This morning on CBC Radio, Adrian Dix gave the clearest indication yet that he might try to stay on as B.C. NDP leader.
Dix declared that party leaders are often "stronger the second time around and the third time around".
He also pointed out that former Manitoba premier Gary Doer lost three elections before winning power.
"We lost the election, but we received 40 percent of the vote, 716,000 votes," Dix told CBC Radio host Rick Cluff.
He made the comments in an interview responding to Premier Christy Clark's recent meeting with B.C. Federation of Labour president Jim Sinclair and B.C. and Yukon Building Trades Council executive director Tom Sigurdson.
Dix sidestepped Cluff question about whether the B.C. NDP can renew itself with him as leader.
Later in the interview, Dix said it was the third election loss in a row for the B.C. NDP by a four-percent margin, equating his performance to that of former leader Carole James.
James's former chief of staff, Ian Reid, has blogged that Dix must resign in the wake of the NDP election loss.
With Dix as leader, the B.C. NDP captured 39.71 percent of the vote, compared to 44.14 percent for the B.C. Liberals. The party led by Premier Christy Clark ended up with 49 seats; the B.C. NDP elected 34 MLAs.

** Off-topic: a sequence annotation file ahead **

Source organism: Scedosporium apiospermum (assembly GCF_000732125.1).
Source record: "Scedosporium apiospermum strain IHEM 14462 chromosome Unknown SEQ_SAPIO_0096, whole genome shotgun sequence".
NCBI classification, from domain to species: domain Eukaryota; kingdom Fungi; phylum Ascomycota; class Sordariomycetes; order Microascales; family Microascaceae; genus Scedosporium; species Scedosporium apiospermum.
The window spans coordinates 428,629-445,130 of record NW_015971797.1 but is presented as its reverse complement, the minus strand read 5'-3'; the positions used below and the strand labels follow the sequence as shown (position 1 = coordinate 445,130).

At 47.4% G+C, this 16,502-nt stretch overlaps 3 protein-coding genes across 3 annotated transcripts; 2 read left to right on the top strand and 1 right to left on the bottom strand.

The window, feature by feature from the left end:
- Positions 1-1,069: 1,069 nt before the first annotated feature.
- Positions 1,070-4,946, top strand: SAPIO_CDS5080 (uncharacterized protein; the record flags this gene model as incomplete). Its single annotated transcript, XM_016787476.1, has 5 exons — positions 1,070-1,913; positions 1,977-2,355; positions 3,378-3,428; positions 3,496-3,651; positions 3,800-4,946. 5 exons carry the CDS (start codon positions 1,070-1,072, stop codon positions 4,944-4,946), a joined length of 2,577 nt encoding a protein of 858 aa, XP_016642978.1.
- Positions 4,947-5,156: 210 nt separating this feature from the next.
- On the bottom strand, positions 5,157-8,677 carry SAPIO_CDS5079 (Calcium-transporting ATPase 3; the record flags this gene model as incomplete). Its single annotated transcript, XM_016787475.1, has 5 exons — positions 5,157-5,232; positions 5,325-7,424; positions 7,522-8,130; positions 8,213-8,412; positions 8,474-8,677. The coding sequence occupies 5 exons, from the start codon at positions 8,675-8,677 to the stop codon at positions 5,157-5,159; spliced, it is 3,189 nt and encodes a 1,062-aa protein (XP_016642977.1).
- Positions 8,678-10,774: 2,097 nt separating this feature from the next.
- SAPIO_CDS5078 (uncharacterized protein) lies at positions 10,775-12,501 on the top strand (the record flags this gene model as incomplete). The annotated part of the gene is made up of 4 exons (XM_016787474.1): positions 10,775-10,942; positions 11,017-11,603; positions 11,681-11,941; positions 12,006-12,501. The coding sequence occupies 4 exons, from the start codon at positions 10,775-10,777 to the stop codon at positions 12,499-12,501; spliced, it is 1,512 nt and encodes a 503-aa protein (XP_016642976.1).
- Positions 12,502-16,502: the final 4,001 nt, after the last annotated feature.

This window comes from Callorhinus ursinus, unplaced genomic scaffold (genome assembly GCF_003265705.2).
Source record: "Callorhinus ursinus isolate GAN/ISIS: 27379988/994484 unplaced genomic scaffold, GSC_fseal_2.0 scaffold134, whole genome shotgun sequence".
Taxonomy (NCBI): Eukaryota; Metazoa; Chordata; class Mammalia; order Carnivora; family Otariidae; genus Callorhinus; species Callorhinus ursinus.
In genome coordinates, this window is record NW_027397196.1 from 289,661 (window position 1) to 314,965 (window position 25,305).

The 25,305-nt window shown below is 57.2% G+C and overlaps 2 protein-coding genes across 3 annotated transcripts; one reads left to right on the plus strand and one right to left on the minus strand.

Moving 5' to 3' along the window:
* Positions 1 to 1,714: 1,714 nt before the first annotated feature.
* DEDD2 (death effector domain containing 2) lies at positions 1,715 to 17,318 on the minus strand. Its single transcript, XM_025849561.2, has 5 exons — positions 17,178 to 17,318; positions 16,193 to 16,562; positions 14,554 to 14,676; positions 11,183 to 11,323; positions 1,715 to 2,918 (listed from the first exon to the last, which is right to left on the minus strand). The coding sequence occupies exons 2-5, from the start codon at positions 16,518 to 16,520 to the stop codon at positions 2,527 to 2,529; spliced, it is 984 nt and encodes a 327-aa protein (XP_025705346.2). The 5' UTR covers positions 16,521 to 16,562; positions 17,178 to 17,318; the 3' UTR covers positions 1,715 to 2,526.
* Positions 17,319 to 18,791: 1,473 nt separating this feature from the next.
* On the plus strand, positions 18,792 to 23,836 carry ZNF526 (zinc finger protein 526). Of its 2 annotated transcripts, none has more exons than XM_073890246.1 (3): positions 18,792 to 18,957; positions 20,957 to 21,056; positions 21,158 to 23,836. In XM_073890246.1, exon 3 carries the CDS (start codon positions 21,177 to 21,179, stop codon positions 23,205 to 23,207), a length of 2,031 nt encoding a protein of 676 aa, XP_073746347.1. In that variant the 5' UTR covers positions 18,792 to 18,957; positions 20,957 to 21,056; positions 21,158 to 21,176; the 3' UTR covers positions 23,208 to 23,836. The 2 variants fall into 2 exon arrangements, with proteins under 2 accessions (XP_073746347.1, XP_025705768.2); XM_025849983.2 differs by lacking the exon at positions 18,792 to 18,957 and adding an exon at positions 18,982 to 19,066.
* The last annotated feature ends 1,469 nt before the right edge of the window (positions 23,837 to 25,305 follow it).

In 2009 with Carole James as leader, the B.C. NDP captured 42.15 percent of the vote and took 35 seats, compared to 49 for the B.C. Liberals.
In 2005 with James at the helm, the B.C. NDP took 41.52 percent of the vote and 33 seats. The party's 731,719 votes in 2005 were the most it has ever received.
In 2013, the B.C. NDP obtained 715,999 votes and experienced a 2.44-percent drop in percentage of the popular vote over the previous election.
Dix is meeting with the caucus this afternoon following news that the B.C. Liberal government won't be recalling the legislature.
He indicated to Cluff that he will reveal his intentions about the party leadership next week after he has spoken to a few more people.
In the meantime, Dix has written a tribute to former Chilean president Salvador Allende, who was overthrown in a U.S.-backed military coup on September 11, 1973.